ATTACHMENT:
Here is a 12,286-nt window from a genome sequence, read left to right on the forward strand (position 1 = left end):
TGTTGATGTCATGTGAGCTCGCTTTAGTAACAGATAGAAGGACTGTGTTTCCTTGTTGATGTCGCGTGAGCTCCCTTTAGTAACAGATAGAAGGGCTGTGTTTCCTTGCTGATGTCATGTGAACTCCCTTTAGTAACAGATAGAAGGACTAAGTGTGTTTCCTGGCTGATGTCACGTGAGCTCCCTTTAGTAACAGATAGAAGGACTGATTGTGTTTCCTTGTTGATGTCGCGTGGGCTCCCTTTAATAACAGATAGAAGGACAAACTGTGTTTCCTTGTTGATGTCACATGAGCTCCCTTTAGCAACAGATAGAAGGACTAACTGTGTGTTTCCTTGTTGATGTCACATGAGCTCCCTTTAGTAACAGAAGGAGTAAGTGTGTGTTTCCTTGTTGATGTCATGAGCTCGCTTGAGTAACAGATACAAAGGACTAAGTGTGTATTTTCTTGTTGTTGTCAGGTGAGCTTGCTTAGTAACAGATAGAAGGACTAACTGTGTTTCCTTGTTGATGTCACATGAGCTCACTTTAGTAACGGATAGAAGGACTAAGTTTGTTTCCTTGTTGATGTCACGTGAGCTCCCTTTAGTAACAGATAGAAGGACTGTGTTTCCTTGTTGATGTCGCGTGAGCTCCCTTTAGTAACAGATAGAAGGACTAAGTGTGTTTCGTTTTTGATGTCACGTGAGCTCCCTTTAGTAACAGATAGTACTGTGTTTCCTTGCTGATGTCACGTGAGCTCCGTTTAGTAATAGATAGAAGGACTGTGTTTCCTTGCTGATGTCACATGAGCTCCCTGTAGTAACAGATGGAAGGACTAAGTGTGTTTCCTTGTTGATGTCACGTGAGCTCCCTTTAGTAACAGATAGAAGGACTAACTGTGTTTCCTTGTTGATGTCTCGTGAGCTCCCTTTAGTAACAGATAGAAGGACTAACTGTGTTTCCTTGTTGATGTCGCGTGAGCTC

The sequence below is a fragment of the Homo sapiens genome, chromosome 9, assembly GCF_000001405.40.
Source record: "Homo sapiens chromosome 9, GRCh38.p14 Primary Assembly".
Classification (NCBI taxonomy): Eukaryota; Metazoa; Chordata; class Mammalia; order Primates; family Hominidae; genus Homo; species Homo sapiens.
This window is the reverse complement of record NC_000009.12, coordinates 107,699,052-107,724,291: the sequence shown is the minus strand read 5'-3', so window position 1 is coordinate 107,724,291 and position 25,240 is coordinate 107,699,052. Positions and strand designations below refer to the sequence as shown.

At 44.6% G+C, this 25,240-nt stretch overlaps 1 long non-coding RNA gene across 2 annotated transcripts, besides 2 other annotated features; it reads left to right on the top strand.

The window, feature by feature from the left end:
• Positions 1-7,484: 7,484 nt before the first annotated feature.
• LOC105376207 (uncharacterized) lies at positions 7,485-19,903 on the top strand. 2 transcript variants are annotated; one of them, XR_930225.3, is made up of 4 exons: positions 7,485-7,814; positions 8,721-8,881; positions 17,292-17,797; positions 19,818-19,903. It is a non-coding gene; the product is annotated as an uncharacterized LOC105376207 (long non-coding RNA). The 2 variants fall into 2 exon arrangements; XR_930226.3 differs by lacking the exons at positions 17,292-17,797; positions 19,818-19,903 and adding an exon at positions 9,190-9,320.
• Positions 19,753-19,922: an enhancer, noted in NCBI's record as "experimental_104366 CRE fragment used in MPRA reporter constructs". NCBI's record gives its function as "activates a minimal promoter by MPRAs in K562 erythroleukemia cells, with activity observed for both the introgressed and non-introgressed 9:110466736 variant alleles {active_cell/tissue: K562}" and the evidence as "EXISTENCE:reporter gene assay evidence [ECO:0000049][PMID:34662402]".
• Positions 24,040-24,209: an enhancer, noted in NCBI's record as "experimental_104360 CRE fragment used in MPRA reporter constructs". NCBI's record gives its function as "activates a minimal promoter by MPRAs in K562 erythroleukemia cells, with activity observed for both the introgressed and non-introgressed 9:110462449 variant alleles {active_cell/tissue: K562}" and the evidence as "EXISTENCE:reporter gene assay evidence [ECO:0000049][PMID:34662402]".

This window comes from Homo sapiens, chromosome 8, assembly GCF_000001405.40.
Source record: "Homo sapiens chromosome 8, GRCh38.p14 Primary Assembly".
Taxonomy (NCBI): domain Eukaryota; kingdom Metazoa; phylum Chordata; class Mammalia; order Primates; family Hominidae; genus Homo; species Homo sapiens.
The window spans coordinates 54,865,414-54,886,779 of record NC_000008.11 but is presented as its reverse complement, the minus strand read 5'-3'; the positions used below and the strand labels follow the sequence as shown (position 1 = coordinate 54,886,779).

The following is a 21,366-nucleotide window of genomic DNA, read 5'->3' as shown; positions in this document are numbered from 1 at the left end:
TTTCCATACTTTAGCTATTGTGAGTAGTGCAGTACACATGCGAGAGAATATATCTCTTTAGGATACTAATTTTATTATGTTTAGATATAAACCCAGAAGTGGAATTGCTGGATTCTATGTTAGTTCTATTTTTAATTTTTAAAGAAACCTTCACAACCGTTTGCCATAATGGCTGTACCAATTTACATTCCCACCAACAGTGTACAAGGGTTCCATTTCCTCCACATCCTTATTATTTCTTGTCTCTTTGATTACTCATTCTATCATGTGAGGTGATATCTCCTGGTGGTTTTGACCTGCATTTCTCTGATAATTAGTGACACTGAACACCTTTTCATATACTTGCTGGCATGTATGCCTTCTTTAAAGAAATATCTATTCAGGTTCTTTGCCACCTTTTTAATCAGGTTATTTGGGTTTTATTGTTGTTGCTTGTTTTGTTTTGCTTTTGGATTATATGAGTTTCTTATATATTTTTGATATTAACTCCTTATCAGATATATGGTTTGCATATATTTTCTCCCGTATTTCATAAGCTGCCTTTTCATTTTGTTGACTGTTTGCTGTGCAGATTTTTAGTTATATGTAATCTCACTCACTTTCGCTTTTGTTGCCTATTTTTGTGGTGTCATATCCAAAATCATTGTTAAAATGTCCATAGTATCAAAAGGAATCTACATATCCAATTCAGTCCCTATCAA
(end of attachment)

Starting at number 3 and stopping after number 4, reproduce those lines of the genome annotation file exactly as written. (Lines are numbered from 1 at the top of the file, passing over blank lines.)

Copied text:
The sequence below is a fragment of the Homo sapiens genome, chromosome 9, assembly GCF_000001405.40.
Source record: "Homo sapiens chromosome 9, GRCh38.p14 Primary Assembly".